New Delhi: The Central government proposes a penalty of up to Rs 15 crore or four per cent of the global turnover (whichever is higher) on companies that violate the Personal Data Protection law, approved by the Cabinet on Wednesday. For minor violations, the penalty will only Rs 5 crore or two percent of global turnover.
The government, however, wants any critical data to be mandatorily stored in India while sensitive data can be processed abroad — with the explicit consent of the data owner. The proposed law comes after a public hue and cry over a controversy involving WhatsApp. The Opposition had inquired whether the government negotiated any business with the Israel-based tech firm NSO that developed Pegasus Spyware to spy on 1,400 users across the world, including 121 Indian journalists and activists.
In line with the European Union’s General Data Protection Regulation (GDPR), the government last year introduced a draft personal data protection Bill to regulate the use of an individual’s data by the government and private companies. “Data privacy law exempts processing of data without consent in case of issues around sovereignty, national security, court order etc,” a top government source said.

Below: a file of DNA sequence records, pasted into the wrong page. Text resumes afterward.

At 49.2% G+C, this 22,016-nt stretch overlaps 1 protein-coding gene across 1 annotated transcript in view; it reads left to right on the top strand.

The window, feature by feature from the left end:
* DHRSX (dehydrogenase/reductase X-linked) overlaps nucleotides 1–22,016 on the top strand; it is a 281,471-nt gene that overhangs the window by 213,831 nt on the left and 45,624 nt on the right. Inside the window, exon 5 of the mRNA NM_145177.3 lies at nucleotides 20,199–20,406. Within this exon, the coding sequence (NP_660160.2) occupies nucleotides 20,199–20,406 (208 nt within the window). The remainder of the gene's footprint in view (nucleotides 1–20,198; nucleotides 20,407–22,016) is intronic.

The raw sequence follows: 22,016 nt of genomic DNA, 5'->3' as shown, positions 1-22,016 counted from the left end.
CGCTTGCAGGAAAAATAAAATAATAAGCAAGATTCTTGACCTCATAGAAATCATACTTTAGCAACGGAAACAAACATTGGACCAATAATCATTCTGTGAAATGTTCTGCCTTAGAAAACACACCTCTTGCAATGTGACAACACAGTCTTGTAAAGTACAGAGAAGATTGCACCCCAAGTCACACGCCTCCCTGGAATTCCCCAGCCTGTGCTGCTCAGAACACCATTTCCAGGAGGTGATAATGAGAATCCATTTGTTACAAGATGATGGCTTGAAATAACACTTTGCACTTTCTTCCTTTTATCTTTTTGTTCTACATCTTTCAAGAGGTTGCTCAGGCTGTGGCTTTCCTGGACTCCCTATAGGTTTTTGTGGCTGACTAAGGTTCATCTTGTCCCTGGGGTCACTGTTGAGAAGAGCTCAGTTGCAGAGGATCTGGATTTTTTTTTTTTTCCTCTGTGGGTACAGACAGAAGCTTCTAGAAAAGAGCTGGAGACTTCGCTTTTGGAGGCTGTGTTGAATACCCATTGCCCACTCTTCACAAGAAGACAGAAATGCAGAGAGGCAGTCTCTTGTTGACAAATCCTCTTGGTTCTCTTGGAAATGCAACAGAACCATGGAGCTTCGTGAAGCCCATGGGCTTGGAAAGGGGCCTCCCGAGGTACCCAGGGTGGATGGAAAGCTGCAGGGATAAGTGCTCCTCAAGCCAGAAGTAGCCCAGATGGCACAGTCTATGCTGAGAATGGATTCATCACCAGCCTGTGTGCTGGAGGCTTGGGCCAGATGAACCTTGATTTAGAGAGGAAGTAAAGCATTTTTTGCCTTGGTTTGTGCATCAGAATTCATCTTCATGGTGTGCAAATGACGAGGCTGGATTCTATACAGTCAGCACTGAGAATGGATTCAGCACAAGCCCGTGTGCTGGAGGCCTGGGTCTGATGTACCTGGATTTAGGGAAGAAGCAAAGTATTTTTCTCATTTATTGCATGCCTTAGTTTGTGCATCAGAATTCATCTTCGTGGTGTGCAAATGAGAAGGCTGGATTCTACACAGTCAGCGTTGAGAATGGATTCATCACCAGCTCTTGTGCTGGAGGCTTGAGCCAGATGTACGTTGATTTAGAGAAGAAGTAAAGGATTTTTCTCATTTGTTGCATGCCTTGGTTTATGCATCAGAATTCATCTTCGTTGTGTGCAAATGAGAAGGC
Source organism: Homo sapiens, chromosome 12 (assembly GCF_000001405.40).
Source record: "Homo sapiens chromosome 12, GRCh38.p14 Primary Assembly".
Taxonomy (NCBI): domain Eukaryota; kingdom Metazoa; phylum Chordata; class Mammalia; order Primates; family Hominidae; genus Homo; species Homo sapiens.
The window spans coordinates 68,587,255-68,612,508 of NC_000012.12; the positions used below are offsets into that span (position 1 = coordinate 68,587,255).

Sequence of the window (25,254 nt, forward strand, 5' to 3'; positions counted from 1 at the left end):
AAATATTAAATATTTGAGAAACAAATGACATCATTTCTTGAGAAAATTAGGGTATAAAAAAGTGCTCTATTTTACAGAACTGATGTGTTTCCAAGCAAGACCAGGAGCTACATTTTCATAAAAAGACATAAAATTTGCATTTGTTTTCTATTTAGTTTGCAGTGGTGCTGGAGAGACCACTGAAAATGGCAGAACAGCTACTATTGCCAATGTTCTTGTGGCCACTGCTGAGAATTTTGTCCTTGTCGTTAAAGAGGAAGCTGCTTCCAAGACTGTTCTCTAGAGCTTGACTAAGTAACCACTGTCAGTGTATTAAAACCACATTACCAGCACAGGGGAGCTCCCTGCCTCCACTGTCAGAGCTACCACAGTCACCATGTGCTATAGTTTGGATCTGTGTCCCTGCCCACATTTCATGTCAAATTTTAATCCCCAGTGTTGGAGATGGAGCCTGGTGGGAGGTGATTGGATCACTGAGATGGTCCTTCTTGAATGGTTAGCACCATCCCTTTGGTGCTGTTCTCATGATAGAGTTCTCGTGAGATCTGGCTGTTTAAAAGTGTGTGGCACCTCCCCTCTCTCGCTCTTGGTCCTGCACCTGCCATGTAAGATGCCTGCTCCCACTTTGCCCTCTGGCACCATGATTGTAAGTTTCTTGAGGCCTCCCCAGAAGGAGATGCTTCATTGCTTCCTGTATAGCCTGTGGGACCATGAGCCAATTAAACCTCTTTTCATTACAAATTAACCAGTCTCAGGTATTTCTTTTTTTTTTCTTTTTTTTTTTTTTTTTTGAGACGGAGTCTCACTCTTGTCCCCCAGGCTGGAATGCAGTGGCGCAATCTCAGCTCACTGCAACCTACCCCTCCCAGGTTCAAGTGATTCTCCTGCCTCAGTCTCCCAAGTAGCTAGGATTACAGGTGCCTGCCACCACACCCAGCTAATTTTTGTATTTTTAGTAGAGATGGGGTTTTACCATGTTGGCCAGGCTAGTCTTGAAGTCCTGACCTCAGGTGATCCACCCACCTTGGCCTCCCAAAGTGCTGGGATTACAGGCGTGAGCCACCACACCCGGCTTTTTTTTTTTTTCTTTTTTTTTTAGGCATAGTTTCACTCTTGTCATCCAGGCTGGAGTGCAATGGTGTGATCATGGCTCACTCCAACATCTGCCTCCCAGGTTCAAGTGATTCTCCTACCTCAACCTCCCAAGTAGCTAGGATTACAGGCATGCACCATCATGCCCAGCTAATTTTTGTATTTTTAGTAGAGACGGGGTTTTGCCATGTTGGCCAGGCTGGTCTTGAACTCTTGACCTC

As the proposed Bill is to be tabled in Parliament during the ongoing Winter Session, the government is expected to bring in a detailed framework to the public domain, which will include processing of personal and private data by public and private entities, among others.
“Storage and processing of personal data, broad guidelines on collection, consent of individuals, penalties and compensation, code of conduct and an enforcement model are likely to be a part of the law,” the source said. “We will not be able to share details about the Bill as it will be introduced in Parliament soon,” said Union minister Prakash Javadekar after the Cabinet meeting. Last week, IT minister Ravi Shankar Prasad hinted that India would never compromise on data sovereignty and would soon introduce a robust and balanced Personal Data Protection law in Parliament.
The draft Personal Data Protection Bill, 2018, was prepared by a high-level expert group headed by former Supreme Court judge B.N. Srikrishna. There was a delay in approval amid inter-ministerial consultation....